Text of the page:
GovernorSilver wrote:
ndkent wrote:
GovernorSilver wrote:
jonah wrote:
dougt wrote:K2000/2500/2600
So the sampler works with alternate tunings...Back on my to buy list. :lol: Any other samplers do this?
Yes, but only equal-tempered tunings. If you want just intonation or other tunings that are not based on equal divisions of the octave (eg. certain ethnic tunings), you'll have to approximate them with an equal-tempered tuning:

http://www.microtonal-synthesis.com/micro_gm.html
That's not correct. It's a tune each note of the 12 note octave alternate tuning but not microtonality. You can do Werkmeister, Just and infamously Carlos scales with missing higher intervals (you really need microtonality and ideally separate octave transpose to do them correctly)

Basically you have 4 situations.

12 tone equal temperament (not microtonal) which is standard tuning. you have 12 evenly spaced intervals per octave.

Alternate Equal Temparament (is a subset of microtonality) where that number per octave is a number other than 12. Voltage control is perfect for this. Equal spaces between notes.

Alternate tuning within the octave (not microtonal) - found on some vintage synths and good for historic scales. Divide down gear can do this if implemented though the P5 isn't though has it

Full microtonality. Each interval can be anything. Tom Oberheim's Marion synths are a rare example of a (mostly) analog synth. A subset is each interval is limited to be higher than the last for technical reasons. The rare Moog Scale programmer is an example.
I'm sorry, because you went through some effort to type the above information, but could you try again to explain to me exactly how I was incorrect?
Though this is years ago, for the sake of completeness, there are two facilities on the Kurzweil K2X00 gear.

There is an intonation editor. You can tune the 12 notes of the octave in 1 cent intervals and transpose the whole thing so you can play in a different key, so you definitely can do Just to something far better than an approximation. This is duplicated on each octave so you are fixed to 12 adjustable steps per octave, you can't use this editor for some number other than 12 intervals per octave.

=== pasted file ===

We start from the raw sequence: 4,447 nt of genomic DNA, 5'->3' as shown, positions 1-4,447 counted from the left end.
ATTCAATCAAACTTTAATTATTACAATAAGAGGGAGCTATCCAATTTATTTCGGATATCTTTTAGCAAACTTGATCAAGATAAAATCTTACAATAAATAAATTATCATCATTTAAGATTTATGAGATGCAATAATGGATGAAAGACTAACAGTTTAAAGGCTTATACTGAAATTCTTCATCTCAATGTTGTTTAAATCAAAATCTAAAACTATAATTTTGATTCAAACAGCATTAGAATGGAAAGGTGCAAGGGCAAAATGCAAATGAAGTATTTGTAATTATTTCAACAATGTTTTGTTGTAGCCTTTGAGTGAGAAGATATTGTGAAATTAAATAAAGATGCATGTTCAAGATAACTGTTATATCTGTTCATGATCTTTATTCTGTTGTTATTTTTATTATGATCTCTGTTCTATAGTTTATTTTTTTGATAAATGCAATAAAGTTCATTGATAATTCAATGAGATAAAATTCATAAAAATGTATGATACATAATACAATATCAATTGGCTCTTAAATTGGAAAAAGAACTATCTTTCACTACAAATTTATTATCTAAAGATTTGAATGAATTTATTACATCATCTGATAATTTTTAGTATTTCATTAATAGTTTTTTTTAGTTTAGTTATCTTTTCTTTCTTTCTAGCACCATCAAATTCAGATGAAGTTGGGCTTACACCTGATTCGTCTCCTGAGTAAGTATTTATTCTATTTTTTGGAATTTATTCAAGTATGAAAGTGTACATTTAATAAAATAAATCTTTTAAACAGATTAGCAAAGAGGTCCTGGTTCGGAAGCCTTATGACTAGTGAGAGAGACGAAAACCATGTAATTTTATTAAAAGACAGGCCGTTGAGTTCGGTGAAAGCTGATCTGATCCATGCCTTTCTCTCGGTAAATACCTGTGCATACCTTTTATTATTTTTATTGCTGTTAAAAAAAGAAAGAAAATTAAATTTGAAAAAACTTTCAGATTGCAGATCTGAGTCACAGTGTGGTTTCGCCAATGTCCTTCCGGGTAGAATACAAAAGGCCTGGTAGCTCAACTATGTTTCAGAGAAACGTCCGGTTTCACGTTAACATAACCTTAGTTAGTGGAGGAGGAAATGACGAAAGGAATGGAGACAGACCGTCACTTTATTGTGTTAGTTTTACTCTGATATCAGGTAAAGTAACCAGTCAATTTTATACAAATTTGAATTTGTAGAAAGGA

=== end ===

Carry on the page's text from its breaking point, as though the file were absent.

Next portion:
The other method is discussed here http://www.microtonal-synthesis.com/k2x00eq.html
You can program to get equal temperament in a number other than 100 cent intervals and compensate for keymapped samples defined in 12 notes per octave.

To respond to the comment, you are not going to get even an approximation of Just via equal divisions, instead you'd use the Intonation Editor to get a 12 note per octave Just that is a respectable 1 cent accurate. Now if the goal is say 17 interval per octave with arbitrary tunings, then no you can't do that with any accuracy afaik, you can only do 17 interval per octave ET.

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Post by hairbow » Wed Jul 06, 2016 11:26 am

DX11 is great for this.

Composing in a DAW or program like Max/Pd is much easier for this, though. Trying to apply a different set of tunings to a 12-TET keyboard is a clunky affair no matter what you do, apart from maybe 24-TET.

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Post by binray » Wed Jul 06, 2016 2:01 pm

viewtopic.php?t=164474&sid=2ec13fbaf558 ... 3d31e12913

You could try this m4l device with any synth that has a guitar/mono mode

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Post by panthera86 » Fri Apr 12, 2019 9:16 am

the ensoniQ machines can do that - ASR10, EPS16+
i guess other of their machines too

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Post by nostalghia » Fri Apr 12, 2019 1:28 pm

Affordable ($300 USD) analog mono synth that wasn't out yet in 2016 when this thread was last active: Korg Monologue. Supports alternate tunings, including microtuning. User tunings can be stored. Quote from SOS review of the Monologue (https://www.soundonsound.com/reviews/korg-monologue):

"On a patch-by-patch basis, you can choose the regular well-tempered scale or any of 20 alternatives, from Kirnburger, Werckmeister and Slendro to Pelog, Aeolian and even ‘reverse’. I confess to understanding only a few of those on sight, but you won’t be surprised to learn that reverse turns the entire keyboard upside down and across the full range of transposition. A certain Richard D James was involved in the micro-tuning implementation and has contributed some of his own tunings, specifically AFX001-006. These throw notes around not only within the scale but with variations across different octave ranges.